The rise of online money laundering services is another reminder – as if one were needed – to anyone doing business on the internet of the need to always stay vigilant about cybersecurity.
Meet the turnaround expert who thinks he can save BlackBerry
John Chen has just accepted perhaps the most unenviable executive position in the tech sector – he’s the new interim chief executive of BlackBerry.
Earlier this week, Fairfax Financial’s $US4.7 billion bid to take over the one-time smartphone powerhouse fell through. Blackberry chief executive Thorsten Heins stepped down in the process.
It was the latest in a string of setbacks for the embattled Canadian smartphone maker, including large quarterly losses, mass layoffs, collapsing market share and weak sales of the very BlackBerry 10 smartphones that were supposed to save the company.
So just who is the man who would save BlackBerry? Jacob Kastrenakes from The Verge has this profile:
Chen is known for turning around failing companies, and he’ll soon be tasked with doing that yet again as BlackBerry’s interim CEO. His appointment comes alongside a failed takeover by Fairfax capital that couldn’t manage to attract any outside capital. Instead, Fairfax and a small group of investors are now pouring $1 billion more into the struggling phone maker, and betting big on Chen for a turnaround.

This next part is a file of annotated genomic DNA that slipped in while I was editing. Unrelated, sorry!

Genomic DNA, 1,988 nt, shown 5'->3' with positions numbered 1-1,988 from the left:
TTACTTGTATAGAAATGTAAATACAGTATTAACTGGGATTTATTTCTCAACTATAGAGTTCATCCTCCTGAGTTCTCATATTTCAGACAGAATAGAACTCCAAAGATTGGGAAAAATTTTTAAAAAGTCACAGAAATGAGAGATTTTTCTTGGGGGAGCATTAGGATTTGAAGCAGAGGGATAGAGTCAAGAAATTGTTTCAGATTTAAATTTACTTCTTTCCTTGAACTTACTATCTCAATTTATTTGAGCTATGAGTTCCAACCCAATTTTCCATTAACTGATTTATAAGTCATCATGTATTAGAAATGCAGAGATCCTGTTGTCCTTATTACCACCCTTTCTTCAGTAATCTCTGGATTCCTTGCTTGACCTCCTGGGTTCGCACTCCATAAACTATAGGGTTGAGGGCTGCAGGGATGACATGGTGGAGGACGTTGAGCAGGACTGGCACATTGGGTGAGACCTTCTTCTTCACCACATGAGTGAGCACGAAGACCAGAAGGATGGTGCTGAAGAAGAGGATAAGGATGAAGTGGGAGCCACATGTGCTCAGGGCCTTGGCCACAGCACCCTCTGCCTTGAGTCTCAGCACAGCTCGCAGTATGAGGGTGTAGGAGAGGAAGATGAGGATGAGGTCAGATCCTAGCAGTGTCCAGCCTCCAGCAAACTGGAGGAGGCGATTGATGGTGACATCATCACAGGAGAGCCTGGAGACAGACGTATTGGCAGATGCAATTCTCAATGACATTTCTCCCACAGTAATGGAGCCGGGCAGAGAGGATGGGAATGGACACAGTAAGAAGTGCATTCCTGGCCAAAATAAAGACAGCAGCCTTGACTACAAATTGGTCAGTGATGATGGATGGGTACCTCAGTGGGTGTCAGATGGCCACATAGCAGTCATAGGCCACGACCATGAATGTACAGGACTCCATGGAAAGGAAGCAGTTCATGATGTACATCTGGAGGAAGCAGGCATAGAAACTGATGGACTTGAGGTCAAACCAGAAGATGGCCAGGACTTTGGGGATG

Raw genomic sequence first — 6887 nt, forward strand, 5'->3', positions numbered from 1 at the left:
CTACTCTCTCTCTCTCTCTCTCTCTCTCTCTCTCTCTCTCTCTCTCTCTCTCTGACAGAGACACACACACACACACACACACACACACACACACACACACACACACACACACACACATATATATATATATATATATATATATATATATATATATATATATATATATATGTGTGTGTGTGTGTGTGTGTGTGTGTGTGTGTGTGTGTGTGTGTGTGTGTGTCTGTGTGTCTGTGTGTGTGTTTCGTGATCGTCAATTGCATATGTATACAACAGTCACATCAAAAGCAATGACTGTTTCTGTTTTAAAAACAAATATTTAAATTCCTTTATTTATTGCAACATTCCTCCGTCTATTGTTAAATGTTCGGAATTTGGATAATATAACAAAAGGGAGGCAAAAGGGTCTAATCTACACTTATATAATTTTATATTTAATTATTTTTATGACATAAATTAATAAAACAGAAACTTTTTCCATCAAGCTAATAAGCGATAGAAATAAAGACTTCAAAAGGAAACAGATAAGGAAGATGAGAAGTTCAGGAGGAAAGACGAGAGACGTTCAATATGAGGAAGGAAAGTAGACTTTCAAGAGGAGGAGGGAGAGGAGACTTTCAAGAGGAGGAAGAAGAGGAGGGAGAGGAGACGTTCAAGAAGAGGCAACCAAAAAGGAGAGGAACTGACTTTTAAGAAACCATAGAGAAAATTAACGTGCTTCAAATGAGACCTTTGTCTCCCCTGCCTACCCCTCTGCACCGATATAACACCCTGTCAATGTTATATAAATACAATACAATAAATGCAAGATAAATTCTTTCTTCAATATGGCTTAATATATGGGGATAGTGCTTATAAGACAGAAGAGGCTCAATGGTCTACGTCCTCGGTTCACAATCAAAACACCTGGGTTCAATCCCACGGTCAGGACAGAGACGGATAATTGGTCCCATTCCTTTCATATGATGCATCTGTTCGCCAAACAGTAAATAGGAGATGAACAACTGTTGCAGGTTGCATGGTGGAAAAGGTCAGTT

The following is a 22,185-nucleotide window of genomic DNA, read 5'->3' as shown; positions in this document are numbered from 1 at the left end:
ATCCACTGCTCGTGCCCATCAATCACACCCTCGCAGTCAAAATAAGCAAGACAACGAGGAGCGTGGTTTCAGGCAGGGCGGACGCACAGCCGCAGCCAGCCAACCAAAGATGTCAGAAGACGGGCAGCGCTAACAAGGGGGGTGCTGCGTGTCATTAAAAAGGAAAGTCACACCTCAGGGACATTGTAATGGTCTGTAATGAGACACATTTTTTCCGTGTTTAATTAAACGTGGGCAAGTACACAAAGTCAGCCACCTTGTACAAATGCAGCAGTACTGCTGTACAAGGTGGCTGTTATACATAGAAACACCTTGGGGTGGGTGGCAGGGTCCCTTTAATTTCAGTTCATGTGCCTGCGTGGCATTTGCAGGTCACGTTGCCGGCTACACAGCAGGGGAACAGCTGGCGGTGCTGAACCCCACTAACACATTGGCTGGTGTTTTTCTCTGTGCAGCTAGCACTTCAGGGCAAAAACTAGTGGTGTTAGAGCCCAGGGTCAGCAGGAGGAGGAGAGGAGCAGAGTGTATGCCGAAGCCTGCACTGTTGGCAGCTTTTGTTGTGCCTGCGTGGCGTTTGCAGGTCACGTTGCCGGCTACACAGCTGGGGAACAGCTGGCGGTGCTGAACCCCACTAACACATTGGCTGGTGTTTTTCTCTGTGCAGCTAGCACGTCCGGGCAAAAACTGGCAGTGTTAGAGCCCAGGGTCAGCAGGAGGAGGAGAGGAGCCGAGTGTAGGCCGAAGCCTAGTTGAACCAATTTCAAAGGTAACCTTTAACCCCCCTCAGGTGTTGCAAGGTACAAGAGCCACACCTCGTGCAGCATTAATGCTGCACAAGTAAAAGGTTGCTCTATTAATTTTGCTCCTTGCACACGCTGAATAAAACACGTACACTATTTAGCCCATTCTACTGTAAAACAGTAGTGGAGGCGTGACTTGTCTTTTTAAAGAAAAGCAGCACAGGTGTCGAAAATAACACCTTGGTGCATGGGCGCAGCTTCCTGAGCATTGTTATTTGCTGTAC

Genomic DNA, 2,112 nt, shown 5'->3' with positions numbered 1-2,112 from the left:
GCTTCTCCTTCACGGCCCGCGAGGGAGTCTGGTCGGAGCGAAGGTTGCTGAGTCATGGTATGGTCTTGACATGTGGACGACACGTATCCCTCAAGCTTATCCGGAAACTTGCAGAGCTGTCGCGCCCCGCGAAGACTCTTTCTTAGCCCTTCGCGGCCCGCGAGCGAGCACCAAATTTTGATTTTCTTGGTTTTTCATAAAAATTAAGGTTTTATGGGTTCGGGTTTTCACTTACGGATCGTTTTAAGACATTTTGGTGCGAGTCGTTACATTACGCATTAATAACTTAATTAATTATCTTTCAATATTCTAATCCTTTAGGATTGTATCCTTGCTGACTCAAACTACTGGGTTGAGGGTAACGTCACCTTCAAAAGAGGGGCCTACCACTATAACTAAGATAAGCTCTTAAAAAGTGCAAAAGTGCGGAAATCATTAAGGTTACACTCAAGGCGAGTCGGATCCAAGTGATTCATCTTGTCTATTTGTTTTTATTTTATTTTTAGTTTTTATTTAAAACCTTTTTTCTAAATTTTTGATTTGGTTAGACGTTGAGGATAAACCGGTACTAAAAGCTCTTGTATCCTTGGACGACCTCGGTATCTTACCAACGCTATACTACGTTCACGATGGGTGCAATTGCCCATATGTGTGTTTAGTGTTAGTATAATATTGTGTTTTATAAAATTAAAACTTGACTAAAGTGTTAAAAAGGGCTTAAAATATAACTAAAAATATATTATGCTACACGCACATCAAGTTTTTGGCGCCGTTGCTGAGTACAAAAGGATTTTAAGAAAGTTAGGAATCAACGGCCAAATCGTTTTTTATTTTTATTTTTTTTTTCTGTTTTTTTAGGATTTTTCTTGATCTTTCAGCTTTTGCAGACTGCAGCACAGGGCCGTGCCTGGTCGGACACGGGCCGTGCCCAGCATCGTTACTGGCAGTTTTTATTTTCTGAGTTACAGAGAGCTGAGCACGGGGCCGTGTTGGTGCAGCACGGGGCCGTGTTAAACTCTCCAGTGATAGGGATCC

Chen has built a reputation as a tech sector turnaround expert, overseeing database management software company Sybase’s return to profitability in 2000. His strategy was to focus on growing the company in the then-emerging mobile market:
Today, Chen’s plan for moving Sybase into profitable markets seems all too logical, but it wasn’t an obvious bet at the time… ‘People were laughing at us for getting into mobility so early and they were saying there’s no money there, wireless is just a dream and everyone’s losing so much money. We are now the largest enterprise-software provider in wireless technology,’ [Chen says].
Can Chen repeat it? Kastrenakes says don’t count him out: